<P>A CV in which the players have goals is my Hi-Lo Chess, in which each player secretly selects one of the goals W, L, D, WL, WD, LD, or WLD.<P>In order to get more variety in the selection, we used to write a pack of paper slips with goals and require the players to shuffle and use the top goal from the pack.<P> There must be a 'mate me' rule and a 'perp me' rule -- if at the end of your move your opponent has a mate in 1 or a perpetual check, you can require that it be played.<P> Scoring: if you have one goal and achieve that goal you get 1 point for the game; if you have 2 goals you get 1/2 point if you succeed. If you have all 3 goals, you get 1/3 point no matter what -- you can gain by preventing your opponent from achieving his goal.<P> Inspiration: High-Low Poker.<P> <HR> Hi-LO Chess is extremely well tested, I have played more than a hundred games face-to-face with a human opponent. Fro the number of games played, you can guess that it's an enjoyable game.<P> It's a game of incomplete information. You try to guess your opponent's goal while concealing your own; and then you can plan and execute a brilliant combination the purpose of which is to checkmate yourself.<P> I don't remember the date of Hi-Lo, but it's probably late 1960s.<P>

John Lawson wrote on 2002-04-03 UTC
Peter, I've recently been playing Grand Camelot in another venue.  Grand
Camelot is a four-player version of Parker Brothers Camelot game.  (To the
peanut gallery: Yes, I know it's not a chess variant; let me finish.)  

Grand Camelot has two unusual features for a four-player game:
1 - Partners sit side by side.  Translating to this game, Red and Green
would be partners against Yellow and Black.
2 - The turn sequence is a 'figure-8'.  Translated to Chaturanga 4-84, that
would be Red - Yellow - Green - Black (repeat)

This small change works surprisingly well, and I've wondered if it would be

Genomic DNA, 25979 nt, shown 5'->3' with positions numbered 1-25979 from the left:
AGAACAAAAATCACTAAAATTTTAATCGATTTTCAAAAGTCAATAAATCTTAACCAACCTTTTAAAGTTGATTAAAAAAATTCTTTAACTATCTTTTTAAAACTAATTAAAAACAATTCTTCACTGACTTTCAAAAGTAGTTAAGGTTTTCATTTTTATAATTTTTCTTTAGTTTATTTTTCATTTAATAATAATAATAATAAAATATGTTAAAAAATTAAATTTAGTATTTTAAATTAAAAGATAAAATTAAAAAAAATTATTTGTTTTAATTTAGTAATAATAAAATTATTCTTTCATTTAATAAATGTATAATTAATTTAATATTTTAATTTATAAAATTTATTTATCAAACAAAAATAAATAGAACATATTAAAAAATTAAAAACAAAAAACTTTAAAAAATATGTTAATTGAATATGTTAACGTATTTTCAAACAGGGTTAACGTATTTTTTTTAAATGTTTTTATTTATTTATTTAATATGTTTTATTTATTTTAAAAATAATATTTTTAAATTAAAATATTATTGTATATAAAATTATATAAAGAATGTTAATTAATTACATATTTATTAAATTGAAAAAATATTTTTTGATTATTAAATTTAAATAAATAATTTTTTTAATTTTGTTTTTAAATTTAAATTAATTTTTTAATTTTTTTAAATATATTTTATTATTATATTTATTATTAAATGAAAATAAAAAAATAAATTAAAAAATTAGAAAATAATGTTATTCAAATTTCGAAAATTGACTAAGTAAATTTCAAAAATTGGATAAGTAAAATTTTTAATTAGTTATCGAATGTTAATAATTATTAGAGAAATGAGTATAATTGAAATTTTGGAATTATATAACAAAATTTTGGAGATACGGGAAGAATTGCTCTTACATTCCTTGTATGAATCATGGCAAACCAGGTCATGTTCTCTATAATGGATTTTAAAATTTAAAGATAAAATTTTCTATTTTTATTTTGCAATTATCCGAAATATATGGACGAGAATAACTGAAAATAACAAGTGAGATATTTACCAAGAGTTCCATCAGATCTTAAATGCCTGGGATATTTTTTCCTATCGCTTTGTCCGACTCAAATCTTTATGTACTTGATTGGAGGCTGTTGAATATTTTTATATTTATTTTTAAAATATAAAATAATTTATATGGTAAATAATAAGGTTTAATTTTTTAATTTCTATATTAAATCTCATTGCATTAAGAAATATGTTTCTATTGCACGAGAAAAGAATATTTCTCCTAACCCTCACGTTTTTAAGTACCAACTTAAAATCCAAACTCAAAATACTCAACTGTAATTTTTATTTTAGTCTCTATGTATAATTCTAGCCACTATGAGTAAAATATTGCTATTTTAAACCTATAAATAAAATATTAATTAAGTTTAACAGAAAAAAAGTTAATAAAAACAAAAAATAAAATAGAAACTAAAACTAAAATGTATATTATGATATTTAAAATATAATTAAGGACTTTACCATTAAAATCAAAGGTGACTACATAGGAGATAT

as successful in a 4-player CV like this.  I generally find 4-player
abstract strategy board games annoying, but Grand Camelot is lots of fun
and very exciting.

Also, the comment about the ZRF being double-dummy brought an idea to mind.
 Has there been a CV (e.g. Bridge Chess or Whist Chess) where the players
bid to achieve a certain outcome?  The partner of the 'declarer' sits out,
and the defenders play without communication.  This might be a possible
thing to design.  One could even play a Feeback version with ones
physician, attorney, and accountant.

gnohmon wrote on 2002-04-03 UTCExcellent ★★★★★
I have no idea whether or not it's really playable, but judging purely by
the text, the number of ingredients in the recipes, and the quality and
amount of spices, I would have to guess that this is a very fine piece of


Tony Quintanilla wrote on 2002-04-03 UTCExcellent ★★★★★
Very nice game. It is highly playable. Very enjoyable. The double teams
interact in a cooperative way. The board is interesting to play on,
especially with the center squares which change your piece types.
   Although the game harkens back to Chaturanga, even the 4-player version
of Chaturanga, and other 4-player games, there is a lot on ingenuity here.
The idea of changing piece type in the center adds some of the ancient
flavor too. The double team environment in-itself adds a new element in
many ways.
   The rules are simple to grasp. Traditional chess moves are used, along
with the ancient moves in the center. The center, of course, alludes to the
traditional struggle in chess to capture the center.
The game is very nice. By that I mean that it is graceful and evocative.
   Nice game. Try it!